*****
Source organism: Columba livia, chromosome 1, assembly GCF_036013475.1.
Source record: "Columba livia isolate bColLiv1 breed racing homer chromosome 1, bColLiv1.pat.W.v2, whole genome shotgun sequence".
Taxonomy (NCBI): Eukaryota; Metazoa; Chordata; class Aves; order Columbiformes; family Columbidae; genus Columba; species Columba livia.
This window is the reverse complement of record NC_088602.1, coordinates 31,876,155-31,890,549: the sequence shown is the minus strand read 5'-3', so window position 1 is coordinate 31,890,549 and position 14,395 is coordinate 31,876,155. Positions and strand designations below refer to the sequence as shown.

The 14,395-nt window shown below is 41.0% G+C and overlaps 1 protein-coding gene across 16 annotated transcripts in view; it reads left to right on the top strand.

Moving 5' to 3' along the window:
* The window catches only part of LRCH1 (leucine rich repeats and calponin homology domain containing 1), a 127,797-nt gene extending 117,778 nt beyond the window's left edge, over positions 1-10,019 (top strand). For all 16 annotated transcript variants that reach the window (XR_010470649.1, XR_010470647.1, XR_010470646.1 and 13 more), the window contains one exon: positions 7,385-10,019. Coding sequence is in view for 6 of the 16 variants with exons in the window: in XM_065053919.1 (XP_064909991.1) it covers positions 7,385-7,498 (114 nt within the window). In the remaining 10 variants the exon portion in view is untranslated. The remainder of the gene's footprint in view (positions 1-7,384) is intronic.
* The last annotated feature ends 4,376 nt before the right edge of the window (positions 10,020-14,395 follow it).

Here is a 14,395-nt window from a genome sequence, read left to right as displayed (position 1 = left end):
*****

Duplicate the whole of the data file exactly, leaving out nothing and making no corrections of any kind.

Source organism: Columba livia, chromosome 1, assembly GCF_036013475.1.
Source record: "Columba livia isolate bColLiv1 breed racing homer chromosome 1, bColLiv1.pat.W.v2, whole genome shotgun sequence".
Taxonomy (NCBI): Eukaryota; Metazoa; Chordata; class Aves; order Columbiformes; family Columbidae; genus Columba; species Columba livia.
This window is the reverse complement of record NC_088602.1, coordinates 31,876,155-31,890,549: the sequence shown is the minus strand read 5'-3', so window position 1 is coordinate 31,890,549 and position 14,395 is coordinate 31,876,155. Positions and strand designations below refer to the sequence as shown.

The 14,395-nt window shown below is 41.0% G+C and overlaps 1 protein-coding gene across 16 annotated transcripts in view; it reads left to right on the top strand.

Moving 5' to 3' along the window:
* The window catches only part of LRCH1 (leucine rich repeats and calponin homology domain containing 1), a 127,797-nt gene extending 117,778 nt beyond the window's left edge, over positions 1-10,019 (top strand). For all 16 annotated transcript variants that reach the window (XR_010470649.1, XR_010470647.1, XR_010470646.1 and 13 more), the window contains one exon: positions 7,385-10,019. Coding sequence is in view for 6 of the 16 variants with exons in the window: in XM_065053919.1 (XP_064909991.1) it covers positions 7,385-7,498 (114 nt within the window). In the remaining 10 variants the exon portion in view is untranslated. The remainder of the gene's footprint in view (positions 1-7,384) is intronic.
* The last annotated feature ends 4,376 nt before the right edge of the window (positions 10,020-14,395 follow it).

Here is a 14,395-nt window from a genome sequence, read left to right as displayed (position 1 = left end):